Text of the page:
What sort of public speaker are you after? An after dinner speaker? An entertaining speaker? A self-knowledge public speaker? Or someone you’ll enjoy listening to as you’re transported via your own ‘mind’s eye’ into story scenes that will stay with you for life? In other words, a master storyteller.
In 2002 a woman rang to book Tom for a presentation. She didn’t recognize his name. She only knew that he was a speaker. After they’d exchanged a few words she said, “Yes, I do remember you now. You told us that wonderful story about the island – the seals and penguins…” Tom looked up his card index and found that, yes, he had told that story to her group – way back in 1982.
The point being made here is that even though a name is forgotten, a story is not. The memory of it is recallable decades after it is heard. Don’t believe me? What about Goldilocks and the Three Bears? Or the Three Little Pigs? You remember them, don’t you? When did you hear them last?
A conference organizer might book a motivational speaker to give the keynote. Or he or she might opt for a standup comedian for that after dinner presentation when most of the business speeches by the experts have all been delivered. Now everyone wants to relax. But you’ve booked a motivational speaker. Or was it a comedian? How many remember the motivational speech or the one liner jokes a year or two down the track? I’d venture very few. And yet the after dinner presentation on the final evening of a conference is in many ways the highlight. It rounds it all off. You want it to be memorable!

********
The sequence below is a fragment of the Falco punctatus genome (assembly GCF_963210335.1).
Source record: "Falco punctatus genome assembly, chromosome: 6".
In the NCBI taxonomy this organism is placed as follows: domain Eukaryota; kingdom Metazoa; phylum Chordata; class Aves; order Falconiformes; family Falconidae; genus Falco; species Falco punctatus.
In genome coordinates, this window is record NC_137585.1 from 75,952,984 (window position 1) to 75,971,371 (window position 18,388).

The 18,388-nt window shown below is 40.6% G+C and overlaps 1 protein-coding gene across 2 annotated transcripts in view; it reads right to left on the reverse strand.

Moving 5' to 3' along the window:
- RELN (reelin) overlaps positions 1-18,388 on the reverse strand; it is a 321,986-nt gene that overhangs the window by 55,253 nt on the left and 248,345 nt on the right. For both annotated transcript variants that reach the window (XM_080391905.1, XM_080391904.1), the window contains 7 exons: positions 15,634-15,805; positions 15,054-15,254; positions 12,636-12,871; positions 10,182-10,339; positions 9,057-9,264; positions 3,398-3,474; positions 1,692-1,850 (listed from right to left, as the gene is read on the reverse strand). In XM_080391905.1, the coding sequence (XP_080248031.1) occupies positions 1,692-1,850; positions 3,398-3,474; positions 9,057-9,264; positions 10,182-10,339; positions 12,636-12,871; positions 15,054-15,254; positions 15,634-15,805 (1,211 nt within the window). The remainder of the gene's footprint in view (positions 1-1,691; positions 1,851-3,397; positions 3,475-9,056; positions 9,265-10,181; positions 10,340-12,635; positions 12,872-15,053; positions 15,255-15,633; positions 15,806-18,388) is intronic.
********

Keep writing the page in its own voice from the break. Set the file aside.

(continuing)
The information which is remembered comes from the public speaker who has told a story, something we can visualize; something which adheres as a pleasant memory and stays there from thereon. So, if you’re a conference convener and want people to remember why they enjoyed, have a Master Storyteller along. That way you’ll be getting the best out all the work you’ve put in.